I want another child but he doesn't


I want another child but he doesn't


your avatar   Brandy (26-year-old woman)

My name is Brandy and I'm a 26-year-old female married to a 53-year-old man. We've been together now for 3 years and married for one year. He has an older child from a previous marriage (17) and I have a 9-year-old daughter. My problem is this: I want another child; he doesn't.

My best friend is pregnant and every time we see her, she asks, "so when are you going to do it?" We were pregnant at the same time (our children are 7 months apart) and had always said we'd do it again. My husband's immediate response to her is, "No, no way, never, forget it" - or something along those lines. I say nothing. He says he's too old, that if we had a child he would be in his 70's when he/she graduated from high school; he says he's too old to be a "Dad" as in, taking a small child fishing, etc.

What can I do? I see my friend and I cry at the thought of never being able to have more children. I want just one more. My first child I had at 17 and I love her to death but it was an unplanned pregnancy. All I had was my mom to get me through the pregnancy and we raised her until I met my husband 3 years ago. I've always wanted to do it the "right" way. I've imagined going through a pregnancy this time being happy that I have a husband and happy that someone will be there with me through it...an excited Daddy-to-be.

I am on Depro provera and he makes sure that I get the shot every three months. I know that I'd have to go off of the shot and it would/could take up to 18 months to get pregnant. That just puts us further and further down the road. I don't know what to do. I'm depressed about it and we have a wonderful marriage/relationship except for this. Please help me.


    Bob Rich, Ph.D.

Dear Brandy,

By coincidence I recently worked with a couple that had the exact same problem. He is 20 years older than her. She wants a child. He is coping with teenage kids who live with his ex-wife but rely on him a lot. He knows he won't be able to do a repeat performance in 15 years' time.

In a way, they are worse off, because this lady has no children at all, while you do have a daughter.

My dear, all life involves compromise. You have found a good man who must think he is very lucky to have you. The two of you can't expect to have agreement on every essential topic. And there is no one else who can work it out for you.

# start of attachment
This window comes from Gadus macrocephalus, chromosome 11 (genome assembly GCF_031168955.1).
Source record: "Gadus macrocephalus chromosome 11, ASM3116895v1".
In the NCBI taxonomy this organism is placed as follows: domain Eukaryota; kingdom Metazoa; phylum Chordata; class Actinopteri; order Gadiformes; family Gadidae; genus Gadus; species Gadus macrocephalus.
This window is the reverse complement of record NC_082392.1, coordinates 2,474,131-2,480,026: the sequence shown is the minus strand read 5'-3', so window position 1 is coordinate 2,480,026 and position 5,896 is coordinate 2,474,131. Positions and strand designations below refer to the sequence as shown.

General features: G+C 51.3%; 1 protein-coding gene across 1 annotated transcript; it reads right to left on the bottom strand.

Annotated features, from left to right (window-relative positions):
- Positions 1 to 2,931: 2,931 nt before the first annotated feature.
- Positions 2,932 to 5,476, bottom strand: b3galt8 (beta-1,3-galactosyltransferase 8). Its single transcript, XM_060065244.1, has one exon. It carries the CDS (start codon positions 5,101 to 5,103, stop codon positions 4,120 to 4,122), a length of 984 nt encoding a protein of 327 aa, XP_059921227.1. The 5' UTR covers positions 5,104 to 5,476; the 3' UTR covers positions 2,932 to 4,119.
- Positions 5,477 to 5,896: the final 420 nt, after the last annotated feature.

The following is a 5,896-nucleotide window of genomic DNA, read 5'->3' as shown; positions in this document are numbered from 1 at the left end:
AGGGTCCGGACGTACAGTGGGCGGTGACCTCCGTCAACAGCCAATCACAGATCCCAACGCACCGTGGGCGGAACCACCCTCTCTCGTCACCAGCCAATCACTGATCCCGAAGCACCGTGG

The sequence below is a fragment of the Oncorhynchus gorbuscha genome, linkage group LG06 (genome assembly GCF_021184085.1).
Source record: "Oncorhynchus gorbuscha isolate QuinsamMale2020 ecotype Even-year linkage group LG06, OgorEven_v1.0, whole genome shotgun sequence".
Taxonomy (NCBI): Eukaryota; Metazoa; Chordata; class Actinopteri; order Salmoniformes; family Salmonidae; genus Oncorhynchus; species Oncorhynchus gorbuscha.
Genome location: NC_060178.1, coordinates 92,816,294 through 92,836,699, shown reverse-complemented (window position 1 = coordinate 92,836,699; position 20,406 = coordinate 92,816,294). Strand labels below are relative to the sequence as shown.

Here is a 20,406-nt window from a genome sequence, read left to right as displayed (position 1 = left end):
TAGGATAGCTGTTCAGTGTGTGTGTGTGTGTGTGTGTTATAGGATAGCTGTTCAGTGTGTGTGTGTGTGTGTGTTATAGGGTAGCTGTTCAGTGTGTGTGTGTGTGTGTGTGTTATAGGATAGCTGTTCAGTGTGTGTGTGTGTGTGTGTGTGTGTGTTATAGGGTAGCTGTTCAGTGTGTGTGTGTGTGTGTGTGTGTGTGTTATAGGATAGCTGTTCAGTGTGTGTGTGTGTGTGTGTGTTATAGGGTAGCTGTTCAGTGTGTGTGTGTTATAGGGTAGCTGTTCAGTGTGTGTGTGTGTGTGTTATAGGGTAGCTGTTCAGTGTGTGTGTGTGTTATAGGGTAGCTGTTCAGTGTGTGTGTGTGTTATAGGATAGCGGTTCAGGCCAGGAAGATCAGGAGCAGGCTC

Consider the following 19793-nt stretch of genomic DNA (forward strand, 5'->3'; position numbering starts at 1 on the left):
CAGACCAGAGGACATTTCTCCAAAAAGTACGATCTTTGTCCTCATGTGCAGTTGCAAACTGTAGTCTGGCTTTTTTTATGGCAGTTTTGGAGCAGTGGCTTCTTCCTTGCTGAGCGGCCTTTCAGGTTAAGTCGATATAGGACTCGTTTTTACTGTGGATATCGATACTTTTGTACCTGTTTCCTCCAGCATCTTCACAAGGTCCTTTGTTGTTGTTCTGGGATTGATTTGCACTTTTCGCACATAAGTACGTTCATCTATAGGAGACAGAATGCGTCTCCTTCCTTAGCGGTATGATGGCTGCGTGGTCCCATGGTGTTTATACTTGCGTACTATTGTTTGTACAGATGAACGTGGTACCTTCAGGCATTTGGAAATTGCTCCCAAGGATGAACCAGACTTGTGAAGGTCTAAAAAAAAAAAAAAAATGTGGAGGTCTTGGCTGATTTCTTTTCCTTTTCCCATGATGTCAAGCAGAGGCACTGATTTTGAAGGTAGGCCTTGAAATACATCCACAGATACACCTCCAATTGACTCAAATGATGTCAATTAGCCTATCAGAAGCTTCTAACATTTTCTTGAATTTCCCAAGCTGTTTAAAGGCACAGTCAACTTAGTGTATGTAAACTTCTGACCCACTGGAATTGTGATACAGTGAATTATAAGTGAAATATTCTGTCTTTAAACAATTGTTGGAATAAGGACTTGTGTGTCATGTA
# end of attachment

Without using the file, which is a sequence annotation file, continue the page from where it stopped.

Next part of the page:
I think he has a very valid point. He will be nearing 70 when that child is a teenager. He may well need help himself by then.

I do understand your anguish too. It is part of our instincts to want to have children.

But also, we have the capacity to assess our desires. Why do you want to have another child? Simply the fact that you are yearning for one is not an explanation. I feel you would benefit from examining the reasons for wanting this. And once you have the reasons, they may sway your husband.

In your 'background', the only reason you gave was that your friend is pregnant again, and you'd hoped to have kids together. Brandy, what would be your response if your daughter came home from school saying that all her friends had some new, expensive thing, she wants to have one too? Surely, you'd consider whether that object was good for her in her particular circumstances, and affordable by your family. Whether other kids have it or not is not really relevant.

Personally, if I were young again, I'd seriously consider choosing not to have kids at all. I worry about my grandchildren: what kind of a world are they growing into? I look around at the tragedy of youth suicide, at all the drug, alcohol and violence problems, at long term unemployment, at all the war and terrorism and craziness, and most of all at the way humanity is destroying the environment it needs to stay alive, and I thank God I am not young in this world.

Brandy, all through school I was determined I'd be a physicist. Half way through first year at University I realized that my idea of physics was unrealistic, and switched to a psychology major. Then I decided I was going to become a full Professor before I was 40. Instead, I gave the academic game away at 35 years of age.

Just because you have always wanted something, just because your yearning is strong, does not mean that satisfying that yearning is the best thing for you to do. Circumstances change, the world around you changes, there are new considerations to be allowed for. In your case, this is your husband's needs.

There are no easy answers, but think about the matters I've raised.

Have a good life,


This question was answered by Dr. Bob Rich. Dr. Rich has 30+ years of experience as a psychotherapist. Dr. Rich is also a writer and a "mudsmith". Bob is now retired from psychological practice, but still works with people as a counselor.For more information visit: http://anxietyanddepression-help.com


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